Shorter, Weirder Speaker Roster Lined Up For ‘Make America Work Again’ Night

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After a tumultuous opening day that saw a delegate insurrection on the convention floor, chants for Democrat Hilary Clinton to be jailed, and speakers accusing President Obama of being a Muslim, the Republican National Convention resumes Tuesday for a “Make America Work Again”-themed day.

Bringing jobs back to the United States has been a central theme of Donald Trump’s presidential campaign, and he has brought together an eclectic mix of speakers to address the topic. Among the daytime speakers are Ultimate Fighting Championship president Dana White, House Speaker Paul Ryan (R-WI), golf pro Natalie Gulbis, New Jersey Gov. Chris Christie and Kerry Woolard, the general manager of Trump Winery. Trump’s 22-year-old daughter ,Tiffany, described on the convention’s site as a “fashion model, singer, and influential presence on social media,” is also slated to address the crowd in Cleveland.

Surprisingly, few of the four headliners scheduled for primetime speaking slots have backgrounds in business. Learn more about them below.

Donald Trump, Jr.

The eldest son of Donald and Ivana Trump, Trump Jr. serves as the Executive Vice President of the Trump Organization, along with his siblings Eric and Ivanka. Trump Jr. followed closely in his father’s footsteps, attending the University of Pennsylvania’s Wharton School before taking over new property acquisitions and the property portfolio at the Trump Organization. He has also lent a hand with the family’s reality TV ventures, serving as an advisor on “The Apprentice” and as a judge for the Miss Universe Pageant, whose parent company Donald Trump owned until last year. Trump Jr. has been a fixture on the campaign trail, appearing at rallies and speaking to reporters on his father’s behalf.

His comments have not always helped the campaign, however. In February he lamented that he couldn’t “even have an opinion anymore” as the son of a billionaire, and in March he was criticized for granting an interview to a white nationalist radio host. Trump Jr. later said he would not have done the interview if he’d known of the host’s beliefs.

Sen. Shelley Moore Capito (R-WV)

Capito is a relatively moderate lawmaker with years of experience in West Virginia politics, making her an unusual choice for a GOP convention that has prioritized feeding red meat to the party base.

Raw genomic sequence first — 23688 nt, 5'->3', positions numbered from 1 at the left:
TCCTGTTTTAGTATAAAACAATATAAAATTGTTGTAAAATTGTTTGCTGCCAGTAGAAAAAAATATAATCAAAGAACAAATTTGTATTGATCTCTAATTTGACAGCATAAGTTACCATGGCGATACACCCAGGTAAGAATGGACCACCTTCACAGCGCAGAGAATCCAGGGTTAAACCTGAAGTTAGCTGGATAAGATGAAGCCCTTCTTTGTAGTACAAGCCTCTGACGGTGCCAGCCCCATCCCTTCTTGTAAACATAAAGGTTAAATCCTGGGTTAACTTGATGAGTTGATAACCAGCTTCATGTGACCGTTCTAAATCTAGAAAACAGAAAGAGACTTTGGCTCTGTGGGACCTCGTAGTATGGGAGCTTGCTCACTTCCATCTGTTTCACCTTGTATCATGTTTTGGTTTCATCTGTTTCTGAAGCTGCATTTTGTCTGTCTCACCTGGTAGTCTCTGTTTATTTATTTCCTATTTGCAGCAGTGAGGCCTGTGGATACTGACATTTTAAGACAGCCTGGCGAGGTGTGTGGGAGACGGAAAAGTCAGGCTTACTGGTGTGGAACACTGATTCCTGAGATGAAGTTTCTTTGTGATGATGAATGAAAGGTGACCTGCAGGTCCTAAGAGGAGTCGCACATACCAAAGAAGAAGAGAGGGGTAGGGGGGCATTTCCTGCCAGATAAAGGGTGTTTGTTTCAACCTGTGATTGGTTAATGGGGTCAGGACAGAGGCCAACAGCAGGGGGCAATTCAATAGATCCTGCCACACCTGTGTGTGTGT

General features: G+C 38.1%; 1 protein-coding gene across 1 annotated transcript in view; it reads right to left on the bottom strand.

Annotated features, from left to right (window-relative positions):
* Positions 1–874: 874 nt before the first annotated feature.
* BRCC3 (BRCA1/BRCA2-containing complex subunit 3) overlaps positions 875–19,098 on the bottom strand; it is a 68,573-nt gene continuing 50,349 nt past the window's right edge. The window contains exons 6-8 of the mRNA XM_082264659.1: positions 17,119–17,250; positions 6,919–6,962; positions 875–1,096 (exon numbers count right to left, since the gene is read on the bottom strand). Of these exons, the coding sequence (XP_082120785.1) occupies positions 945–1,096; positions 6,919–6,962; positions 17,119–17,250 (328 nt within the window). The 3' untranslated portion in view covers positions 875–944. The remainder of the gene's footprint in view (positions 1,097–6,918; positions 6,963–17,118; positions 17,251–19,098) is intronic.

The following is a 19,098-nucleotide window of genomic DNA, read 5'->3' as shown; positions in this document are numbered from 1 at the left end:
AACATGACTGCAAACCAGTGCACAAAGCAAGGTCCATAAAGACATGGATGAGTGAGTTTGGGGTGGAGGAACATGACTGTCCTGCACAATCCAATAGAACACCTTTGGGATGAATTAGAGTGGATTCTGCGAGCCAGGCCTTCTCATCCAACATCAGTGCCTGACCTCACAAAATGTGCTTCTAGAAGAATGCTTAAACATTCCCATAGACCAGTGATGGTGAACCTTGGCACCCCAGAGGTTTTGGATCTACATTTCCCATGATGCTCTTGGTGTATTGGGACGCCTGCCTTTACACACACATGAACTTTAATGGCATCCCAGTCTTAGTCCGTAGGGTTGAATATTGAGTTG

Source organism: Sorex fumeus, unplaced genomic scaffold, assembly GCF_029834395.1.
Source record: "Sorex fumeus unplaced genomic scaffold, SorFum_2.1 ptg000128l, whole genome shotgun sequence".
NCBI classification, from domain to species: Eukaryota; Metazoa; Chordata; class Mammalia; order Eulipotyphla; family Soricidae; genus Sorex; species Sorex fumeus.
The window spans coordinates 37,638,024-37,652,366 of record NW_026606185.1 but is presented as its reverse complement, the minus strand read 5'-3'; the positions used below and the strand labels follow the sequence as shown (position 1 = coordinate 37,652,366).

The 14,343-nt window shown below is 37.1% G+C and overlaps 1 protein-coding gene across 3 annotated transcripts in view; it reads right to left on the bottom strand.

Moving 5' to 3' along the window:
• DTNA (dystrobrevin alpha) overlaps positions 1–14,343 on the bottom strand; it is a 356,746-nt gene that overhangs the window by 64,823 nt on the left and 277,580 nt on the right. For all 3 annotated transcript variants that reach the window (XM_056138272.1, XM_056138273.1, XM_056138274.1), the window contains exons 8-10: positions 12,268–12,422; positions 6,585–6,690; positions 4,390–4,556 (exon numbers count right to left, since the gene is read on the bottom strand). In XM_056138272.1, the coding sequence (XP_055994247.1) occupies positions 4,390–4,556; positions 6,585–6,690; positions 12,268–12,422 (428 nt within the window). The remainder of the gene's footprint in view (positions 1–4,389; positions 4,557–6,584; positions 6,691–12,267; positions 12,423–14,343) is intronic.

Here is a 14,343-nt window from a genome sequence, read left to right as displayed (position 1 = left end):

She served as a representative for the Mountain State from 2001-2014, winning election as the junior senator in 2014. Capito has sponsored over 113 pieces of legislation in Congress, many related to improving Americans’ access to healthcare, and supports legislation fighting campus sexual assault, promoting equal pay and securing abortion rights. Capito has mostly avoided commenting on the 2016 campaign and has yet to throw her weight behind Trump. She said she would support the party’s nominee and urged Trump to stop using “brutal language.”

Ben Carson

The retired neurosurgeon and failed 2016 presidential candidate has emerged as a prominent surrogate for Trump’s campaign. Raised in poverty by a single mother in Detroit, Carson later attended Yale University and became the Director of Pediatric Neurosurgery at Johns Hopkins. He parlayed this rags-to-riches tale into a memoir, “Gifted Hands,” and a lucrative career on the conservative Christian speaking circuit. Carson’s eccentric manner and the revelation that key details in his personal history were fabricated ended up sinking his 2016 bid, but he remained in the national spotlight after backing Trump’s run in March.

In the endorsement announcement, Carson said he wished he could have supported a different candidate, and he’s maintained a reputation as an unpredictable surrogate ever since. Now an official advisor to the campaign, Carson has called Trump’s Twitter use a “problem,” said Trump questioned his faith during the primary campaign because Trump was “desperate,” and said that even if Trump proves to be a bad president “we’re only looking at four years.”

Kimberlin Brown

A night after “General Hospital” star Antonio Sabàto Jr. took the convention stage, another soap opera star is scheduled to speak. Brown was best known for her roles in ‘90s dramas “The Young and the Restless” and “The Bold and the Beautiful.” She has since made occasional appearances on daytime TV, and launched K. Brown Dramatic Designs, an interior design company featured on the Design Network. According to the convention website, she now runs a small avocado farm in California with her husband. It’s unclear if she has any particular ties to the Trumps.

Brown’s social media accounts reveal little about her ties to Republican politics, either, except for photos taken with GOP leaders at this year’s convention.

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